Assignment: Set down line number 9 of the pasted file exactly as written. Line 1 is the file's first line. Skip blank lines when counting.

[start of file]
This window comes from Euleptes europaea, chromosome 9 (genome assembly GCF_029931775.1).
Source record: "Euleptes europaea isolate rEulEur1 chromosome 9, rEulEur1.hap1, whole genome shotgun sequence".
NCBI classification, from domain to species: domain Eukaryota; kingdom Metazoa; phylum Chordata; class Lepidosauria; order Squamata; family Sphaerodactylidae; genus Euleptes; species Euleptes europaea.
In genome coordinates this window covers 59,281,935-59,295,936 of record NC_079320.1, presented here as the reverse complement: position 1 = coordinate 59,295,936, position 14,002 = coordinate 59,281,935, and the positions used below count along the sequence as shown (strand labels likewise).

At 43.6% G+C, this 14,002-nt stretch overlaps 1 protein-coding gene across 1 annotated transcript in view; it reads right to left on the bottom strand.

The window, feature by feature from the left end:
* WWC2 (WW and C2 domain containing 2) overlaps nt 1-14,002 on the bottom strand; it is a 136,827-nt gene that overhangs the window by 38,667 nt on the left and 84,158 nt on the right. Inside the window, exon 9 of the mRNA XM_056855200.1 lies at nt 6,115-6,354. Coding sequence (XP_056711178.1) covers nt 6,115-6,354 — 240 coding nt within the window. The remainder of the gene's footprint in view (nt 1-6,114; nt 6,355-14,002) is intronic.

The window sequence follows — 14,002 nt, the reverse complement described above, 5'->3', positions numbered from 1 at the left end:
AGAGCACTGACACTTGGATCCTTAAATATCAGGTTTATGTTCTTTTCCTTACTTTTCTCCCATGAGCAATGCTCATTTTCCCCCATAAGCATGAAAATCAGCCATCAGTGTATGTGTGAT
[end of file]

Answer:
AGAGCACTGACACTTGGATCCTTAAATATCAGGTTTATGTTCTTTTCCTTACTTTTCTCCCATGAGCAATGCTCATTTTCCCCCATAAGCATGAAAATCAGCCATCAGTGTATGTGTGAT